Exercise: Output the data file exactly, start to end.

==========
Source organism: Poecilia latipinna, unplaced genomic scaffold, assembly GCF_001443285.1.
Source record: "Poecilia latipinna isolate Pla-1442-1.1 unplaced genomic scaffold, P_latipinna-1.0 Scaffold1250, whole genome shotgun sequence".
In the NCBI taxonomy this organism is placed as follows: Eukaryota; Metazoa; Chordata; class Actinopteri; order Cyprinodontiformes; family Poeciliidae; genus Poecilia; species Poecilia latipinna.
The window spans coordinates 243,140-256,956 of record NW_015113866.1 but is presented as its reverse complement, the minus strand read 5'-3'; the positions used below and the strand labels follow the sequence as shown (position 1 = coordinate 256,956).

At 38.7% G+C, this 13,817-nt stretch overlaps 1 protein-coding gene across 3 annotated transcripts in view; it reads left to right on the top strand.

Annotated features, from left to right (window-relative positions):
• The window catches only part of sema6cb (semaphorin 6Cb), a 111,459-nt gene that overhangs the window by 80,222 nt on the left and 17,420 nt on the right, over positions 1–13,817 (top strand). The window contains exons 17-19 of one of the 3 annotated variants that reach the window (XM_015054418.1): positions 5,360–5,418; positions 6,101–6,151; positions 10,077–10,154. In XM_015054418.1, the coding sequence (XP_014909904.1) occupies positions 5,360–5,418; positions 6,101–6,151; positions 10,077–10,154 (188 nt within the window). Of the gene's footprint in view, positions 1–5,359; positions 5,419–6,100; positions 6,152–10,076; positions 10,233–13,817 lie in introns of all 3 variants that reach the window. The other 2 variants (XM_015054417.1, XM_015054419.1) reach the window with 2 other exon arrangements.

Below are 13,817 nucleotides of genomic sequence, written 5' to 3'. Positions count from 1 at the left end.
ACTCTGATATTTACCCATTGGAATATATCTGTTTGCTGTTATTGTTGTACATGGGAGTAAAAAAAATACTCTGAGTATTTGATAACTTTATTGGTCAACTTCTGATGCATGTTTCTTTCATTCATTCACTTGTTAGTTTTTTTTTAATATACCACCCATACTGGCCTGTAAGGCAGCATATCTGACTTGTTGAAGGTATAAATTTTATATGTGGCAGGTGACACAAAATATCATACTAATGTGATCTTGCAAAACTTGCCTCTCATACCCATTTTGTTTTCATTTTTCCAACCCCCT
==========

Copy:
Source organism: Poecilia latipinna, unplaced genomic scaffold, assembly GCF_001443285.1.
Source record: "Poecilia latipinna isolate Pla-1442-1.1 unplaced genomic scaffold, P_latipinna-1.0 Scaffold1250, whole genome shotgun sequence".
In the NCBI taxonomy this organism is placed as follows: Eukaryota; Metazoa; Chordata; class Actinopteri; order Cyprinodontiformes; family Poeciliidae; genus Poecilia; species Poecilia latipinna.
The window spans coordinates 243,140-256,956 of record NW_015113866.1 but is presented as its reverse complement, the minus strand read 5'-3'; the positions used below and the strand labels follow the sequence as shown (position 1 = coordinate 256,956).

At 38.7% G+C, this 13,817-nt stretch overlaps 1 protein-coding gene across 3 annotated transcripts in view; it reads left to right on the top strand.

Annotated features, from left to right (window-relative positions):
• The window catches only part of sema6cb (semaphorin 6Cb), a 111,459-nt gene that overhangs the window by 80,222 nt on the left and 17,420 nt on the right, over positions 1–13,817 (top strand). The window contains exons 17-19 of one of the 3 annotated variants that reach the window (XM_015054418.1): positions 5,360–5,418; positions 6,101–6,151; positions 10,077–10,154. In XM_015054418.1, the coding sequence (XP_014909904.1) occupies positions 5,360–5,418; positions 6,101–6,151; positions 10,077–10,154 (188 nt within the window). Of the gene's footprint in view, positions 1–5,359; positions 5,419–6,100; positions 6,152–10,076; positions 10,233–13,817 lie in introns of all 3 variants that reach the window. The other 2 variants (XM_015054417.1, XM_015054419.1) reach the window with 2 other exon arrangements.

Below are 13,817 nucleotides of genomic sequence, written 5' to 3'. Positions count from 1 at the left end.
ACTCTGATATTTACCCATTGGAATATATCTGTTTGCTGTTATTGTTGTACATGGGAGTAAAAAAAATACTCTGAGTATTTGATAACTTTATTGGTCAACTTCTGATGCATGTTTCTTTCATTCATTCACTTGTTAGTTTTTTTTTAATATACCACCCATACTGGCCTGTAAGGCAGCATATCTGACTTGTTGAAGGTATAAATTTTATATGTGGCAGGTGACACAAAATATCATACTAATGTGATCTTGCAAAACTTGCCTCTCATACCCATTTTGTTTTCATTTTTCCAACCCCCT